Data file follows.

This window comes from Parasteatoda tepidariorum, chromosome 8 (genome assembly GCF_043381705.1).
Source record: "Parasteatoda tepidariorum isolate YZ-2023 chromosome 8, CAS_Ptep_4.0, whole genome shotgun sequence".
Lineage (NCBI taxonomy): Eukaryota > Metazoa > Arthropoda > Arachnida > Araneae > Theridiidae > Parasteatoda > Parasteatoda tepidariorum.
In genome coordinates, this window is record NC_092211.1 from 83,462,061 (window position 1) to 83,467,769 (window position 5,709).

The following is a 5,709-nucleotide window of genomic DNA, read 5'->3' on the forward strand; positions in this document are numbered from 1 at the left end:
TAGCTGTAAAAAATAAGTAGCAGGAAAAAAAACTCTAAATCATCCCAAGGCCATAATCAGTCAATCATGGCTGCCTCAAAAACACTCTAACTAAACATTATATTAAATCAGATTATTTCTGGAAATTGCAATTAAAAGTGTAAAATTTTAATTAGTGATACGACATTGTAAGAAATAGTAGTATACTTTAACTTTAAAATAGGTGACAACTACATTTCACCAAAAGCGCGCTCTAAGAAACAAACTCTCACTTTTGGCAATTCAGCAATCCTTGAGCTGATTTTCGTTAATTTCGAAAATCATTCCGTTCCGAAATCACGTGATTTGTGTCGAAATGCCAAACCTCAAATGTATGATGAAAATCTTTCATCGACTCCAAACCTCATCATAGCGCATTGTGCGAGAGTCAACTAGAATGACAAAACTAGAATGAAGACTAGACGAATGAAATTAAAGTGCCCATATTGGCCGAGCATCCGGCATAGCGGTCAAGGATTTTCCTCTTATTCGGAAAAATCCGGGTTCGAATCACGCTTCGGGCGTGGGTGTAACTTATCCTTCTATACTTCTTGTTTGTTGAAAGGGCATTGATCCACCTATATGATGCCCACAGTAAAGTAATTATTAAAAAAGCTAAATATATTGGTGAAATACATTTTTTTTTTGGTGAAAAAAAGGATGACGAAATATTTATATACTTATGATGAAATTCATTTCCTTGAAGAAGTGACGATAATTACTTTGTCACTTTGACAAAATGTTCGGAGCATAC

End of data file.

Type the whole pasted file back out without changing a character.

This window comes from Parasteatoda tepidariorum, chromosome 8 (genome assembly GCF_043381705.1).
Source record: "Parasteatoda tepidariorum isolate YZ-2023 chromosome 8, CAS_Ptep_4.0, whole genome shotgun sequence".
Lineage (NCBI taxonomy): Eukaryota > Metazoa > Arthropoda > Arachnida > Araneae > Theridiidae > Parasteatoda > Parasteatoda tepidariorum.
In genome coordinates, this window is record NC_092211.1 from 83,462,061 (window position 1) to 83,467,769 (window position 5,709).

The following is a 5,709-nucleotide window of genomic DNA, read 5'->3' on the forward strand; positions in this document are numbered from 1 at the left end:
TAGCTGTAAAAAATAAGTAGCAGGAAAAAAAACTCTAAATCATCCCAAGGCCATAATCAGTCAATCATGGCTGCCTCAAAAACACTCTAACTAAACATTATATTAAATCAGATTATTTCTGGAAATTGCAATTAAAAGTGTAAAATTTTAATTAGTGATACGACATTGTAAGAAATAGTAGTATACTTTAACTTTAAAATAGGTGACAACTACATTTCACCAAAAGCGCGCTCTAAGAAACAAACTCTCACTTTTGGCAATTCAGCAATCCTTGAGCTGATTTTCGTTAATTTCGAAAATCATTCCGTTCCGAAATCACGTGATTTGTGTCGAAATGCCAAACCTCAAATGTATGATGAAAATCTTTCATCGACTCCAAACCTCATCATAGCGCATTGTGCGAGAGTCAACTAGAATGACAAAACTAGAATGAAGACTAGACGAATGAAATTAAAGTGCCCATATTGGCCGAGCATCCGGCATAGCGGTCAAGGATTTTCCTCTTATTCGGAAAAATCCGGGTTCGAATCACGCTTCGGGCGTGGGTGTAACTTATCCTTCTATACTTCTTGTTTGTTGAAAGGGCATTGATCCACCTATATGATGCCCACAGTAAAGTAATTATTAAAAAAGCTAAATATATTGGTGAAATACATTTTTTTTTTGGTGAAAAAAAGGATGACGAAATATTTATATACTTATGATGAAATTCATTTCCTTGAAGAAGTGACGATAATTACTTTGTCACTTTGACAAAATGTTCGGAGCATAC